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Carver votes to accept RR bridge donation
by Nick Mason
Dec 26, 2011 | 1681 views | 0 0 comments | 3 3 recommendations | email to a friend | print
The city of Carver hopes to own the old Main Street railroad bridge.
The city of Carver hopes to own the old Main Street railroad bridge.
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The Carver City Council wants the city to own the old Main Street railroad bridge and later figure out what to do with it.

Councilors voted unanimously Dec. 5 to accept donation of the bridge from Omaha Track Materials LLC, which acquired the bridge from Union Pacific Railroad Company.

The Main Street bridge at the entrance to the city’s Riverside Park is part of a 5.6-mile track segment Union Pacific abandoned after another bridge in Scott County collapsed during a train derailment in 2007. The rail line was built in 1870.

The Main Street bridge was slated to be demolished as part of the abandonment process until the city’s Heritage Preservation Commission asked that it be saved as a tangible exhibit of railroad history in Carver.

City Attorney Larry Harris told councilors the paperwork to complete the bridge ownership transfer agreement should be done by Dec. 31 because Omaha Track Materials wants a 2011 charitable tax deduction.

There is no plan how the city will use the preserved bridge.

“There are no formal discussions at this point,” Mayor Greg Osterdyk said during a Dec. 12 interview. “We will look at it in 2012 and determine what is the best plan for it.”

Osterdyk has no personal preference yet.

“I want to talk to different groups around town and see if we can come up with a creative use for it,” he said. “We had to save it when we did. Now we need to take some time and determine what, if anything, we want to do.”

Omaha Track Materials required Carver councilors to accept the bridge “on an as is/where is basis subject to its present condi-tion and all faults or defects therein” and be entirely responsible for any and all structural or environmental conditions.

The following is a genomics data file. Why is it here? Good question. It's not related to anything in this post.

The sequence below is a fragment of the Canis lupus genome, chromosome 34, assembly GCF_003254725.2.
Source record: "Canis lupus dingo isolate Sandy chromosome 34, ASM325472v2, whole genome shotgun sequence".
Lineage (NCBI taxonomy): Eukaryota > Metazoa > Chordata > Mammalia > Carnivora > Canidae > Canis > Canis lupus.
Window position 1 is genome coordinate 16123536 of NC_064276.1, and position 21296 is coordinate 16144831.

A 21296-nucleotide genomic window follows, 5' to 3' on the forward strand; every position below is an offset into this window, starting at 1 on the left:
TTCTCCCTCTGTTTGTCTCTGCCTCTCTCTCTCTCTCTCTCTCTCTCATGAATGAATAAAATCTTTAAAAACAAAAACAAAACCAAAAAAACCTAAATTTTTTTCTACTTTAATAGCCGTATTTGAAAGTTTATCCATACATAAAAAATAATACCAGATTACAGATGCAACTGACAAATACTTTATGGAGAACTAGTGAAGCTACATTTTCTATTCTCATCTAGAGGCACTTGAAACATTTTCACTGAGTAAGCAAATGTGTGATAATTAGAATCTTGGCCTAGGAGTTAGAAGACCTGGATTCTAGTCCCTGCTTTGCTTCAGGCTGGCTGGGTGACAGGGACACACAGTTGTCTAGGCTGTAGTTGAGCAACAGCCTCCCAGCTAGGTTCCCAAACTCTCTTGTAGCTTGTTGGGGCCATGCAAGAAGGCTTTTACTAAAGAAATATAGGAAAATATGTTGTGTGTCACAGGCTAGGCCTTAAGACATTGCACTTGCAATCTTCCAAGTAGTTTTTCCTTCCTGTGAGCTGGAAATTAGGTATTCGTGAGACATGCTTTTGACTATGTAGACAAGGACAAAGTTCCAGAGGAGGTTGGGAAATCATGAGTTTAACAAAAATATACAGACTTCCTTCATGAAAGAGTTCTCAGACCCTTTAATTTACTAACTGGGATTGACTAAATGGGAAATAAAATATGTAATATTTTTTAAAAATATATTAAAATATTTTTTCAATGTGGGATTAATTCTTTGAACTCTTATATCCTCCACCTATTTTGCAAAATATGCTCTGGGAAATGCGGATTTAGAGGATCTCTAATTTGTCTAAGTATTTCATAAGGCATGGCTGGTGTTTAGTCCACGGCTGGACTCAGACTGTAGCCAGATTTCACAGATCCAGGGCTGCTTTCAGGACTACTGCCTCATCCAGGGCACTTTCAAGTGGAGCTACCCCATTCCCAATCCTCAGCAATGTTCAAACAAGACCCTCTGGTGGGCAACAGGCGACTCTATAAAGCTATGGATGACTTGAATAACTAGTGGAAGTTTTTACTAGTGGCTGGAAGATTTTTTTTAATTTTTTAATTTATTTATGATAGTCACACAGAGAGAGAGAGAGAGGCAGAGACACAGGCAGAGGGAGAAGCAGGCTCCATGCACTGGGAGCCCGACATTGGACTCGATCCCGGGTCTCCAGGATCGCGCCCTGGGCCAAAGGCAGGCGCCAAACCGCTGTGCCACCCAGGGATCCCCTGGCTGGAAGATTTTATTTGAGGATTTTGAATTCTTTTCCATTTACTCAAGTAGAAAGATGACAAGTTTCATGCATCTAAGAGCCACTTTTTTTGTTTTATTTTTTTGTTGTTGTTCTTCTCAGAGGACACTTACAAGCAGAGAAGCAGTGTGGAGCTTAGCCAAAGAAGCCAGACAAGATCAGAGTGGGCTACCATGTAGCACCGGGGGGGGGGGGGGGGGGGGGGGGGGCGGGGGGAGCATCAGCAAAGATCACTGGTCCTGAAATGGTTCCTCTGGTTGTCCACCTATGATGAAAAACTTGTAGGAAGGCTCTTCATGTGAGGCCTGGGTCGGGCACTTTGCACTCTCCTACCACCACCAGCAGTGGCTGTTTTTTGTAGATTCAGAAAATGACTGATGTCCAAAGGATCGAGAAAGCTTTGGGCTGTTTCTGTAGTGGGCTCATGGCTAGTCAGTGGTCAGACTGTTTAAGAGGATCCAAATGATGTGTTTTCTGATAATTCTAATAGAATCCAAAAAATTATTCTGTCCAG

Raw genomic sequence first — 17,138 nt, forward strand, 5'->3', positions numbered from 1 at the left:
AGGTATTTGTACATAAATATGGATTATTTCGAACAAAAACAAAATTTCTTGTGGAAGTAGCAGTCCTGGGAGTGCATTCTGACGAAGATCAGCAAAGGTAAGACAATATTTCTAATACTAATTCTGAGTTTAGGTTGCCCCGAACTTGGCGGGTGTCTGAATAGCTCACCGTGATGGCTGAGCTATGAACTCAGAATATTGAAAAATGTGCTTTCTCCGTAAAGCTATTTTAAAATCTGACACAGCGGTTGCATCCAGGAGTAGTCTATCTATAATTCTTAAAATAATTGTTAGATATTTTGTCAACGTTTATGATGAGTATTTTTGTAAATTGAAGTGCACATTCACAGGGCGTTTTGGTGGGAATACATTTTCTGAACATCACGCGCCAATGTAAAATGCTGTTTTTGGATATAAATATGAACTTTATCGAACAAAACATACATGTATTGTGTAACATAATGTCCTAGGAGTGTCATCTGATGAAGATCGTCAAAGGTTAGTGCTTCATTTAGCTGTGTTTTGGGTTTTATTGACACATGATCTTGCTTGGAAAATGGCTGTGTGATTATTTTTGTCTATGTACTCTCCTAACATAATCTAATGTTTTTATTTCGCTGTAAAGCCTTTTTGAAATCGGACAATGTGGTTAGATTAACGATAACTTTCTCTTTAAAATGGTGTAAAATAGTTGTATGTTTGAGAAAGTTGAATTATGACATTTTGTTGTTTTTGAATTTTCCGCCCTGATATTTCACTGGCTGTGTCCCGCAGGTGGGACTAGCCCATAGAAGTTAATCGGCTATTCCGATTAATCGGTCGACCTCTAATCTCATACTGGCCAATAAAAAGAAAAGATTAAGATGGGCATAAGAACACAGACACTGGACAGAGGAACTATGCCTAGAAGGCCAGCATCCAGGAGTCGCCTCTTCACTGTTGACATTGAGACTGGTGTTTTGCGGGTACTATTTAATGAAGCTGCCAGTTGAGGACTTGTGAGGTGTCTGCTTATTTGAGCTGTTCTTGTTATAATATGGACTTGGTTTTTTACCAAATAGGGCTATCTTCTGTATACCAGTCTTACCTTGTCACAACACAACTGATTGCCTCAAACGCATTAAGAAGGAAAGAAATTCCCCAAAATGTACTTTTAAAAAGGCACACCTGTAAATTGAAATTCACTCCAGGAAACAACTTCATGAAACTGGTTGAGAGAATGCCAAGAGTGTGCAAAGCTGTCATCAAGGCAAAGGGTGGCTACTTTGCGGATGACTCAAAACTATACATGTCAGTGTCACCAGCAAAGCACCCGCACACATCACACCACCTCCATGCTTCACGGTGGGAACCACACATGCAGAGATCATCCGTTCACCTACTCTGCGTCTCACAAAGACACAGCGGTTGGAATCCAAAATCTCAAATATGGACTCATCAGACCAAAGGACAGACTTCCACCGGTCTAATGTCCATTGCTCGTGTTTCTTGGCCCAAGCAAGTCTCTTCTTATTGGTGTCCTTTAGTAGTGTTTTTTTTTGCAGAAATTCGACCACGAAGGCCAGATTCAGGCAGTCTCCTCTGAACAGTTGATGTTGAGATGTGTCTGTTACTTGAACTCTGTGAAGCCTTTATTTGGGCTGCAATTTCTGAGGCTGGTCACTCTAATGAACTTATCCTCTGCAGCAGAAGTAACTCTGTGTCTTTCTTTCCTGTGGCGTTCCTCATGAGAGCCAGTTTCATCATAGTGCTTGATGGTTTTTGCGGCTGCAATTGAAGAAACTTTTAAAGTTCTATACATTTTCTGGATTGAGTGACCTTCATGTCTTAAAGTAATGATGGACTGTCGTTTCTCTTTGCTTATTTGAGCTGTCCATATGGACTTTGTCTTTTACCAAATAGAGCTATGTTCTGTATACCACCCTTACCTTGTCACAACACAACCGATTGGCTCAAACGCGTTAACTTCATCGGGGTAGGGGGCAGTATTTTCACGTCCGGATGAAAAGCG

“If you discover arsenic in the road bed, it’s your problem,” Harris told councilors. “It’s an onerous agreement.”

City Engineer Dan Boyum told councilors the structural condition of the bridge was examined but no environmental tests were done.

The city will not own the land under the bridge. The land now is owned by Carver County government.

Harris warned city officials verbally and in writing that the city not owning the property which supports or lies underneath the bridge could pose a future problem.

“This could become a significant issue if work is needed to maintain or repair the bridge or if, for some reason, the city needs to remove the bridge,” Harris wrote.

Osterdyk did not consider the risk troublesome.

“I think we can work with the county going forward to try to alleviate any issues that might arise,” he said. “It’s been standing for over 75 years or whatever that number is. I would hope we would be able to take care of it and utilize it the best we can.”

In August, the council had voted 4-1 to try to receive a donation of the bridge from Union Pacific, however, it was later acquired by Omaha Track Materials.

In that vote, Mike Webb dissented, and stated, “I just think it’s another money pit for the city that we cannot afford.” But this month, Webb made it a unanimous vote. “It’s not worth causing a big havoc over,” Webb said. “You pick your battles. I don’t need to make a statement with that. Everyone knows how I feel.”
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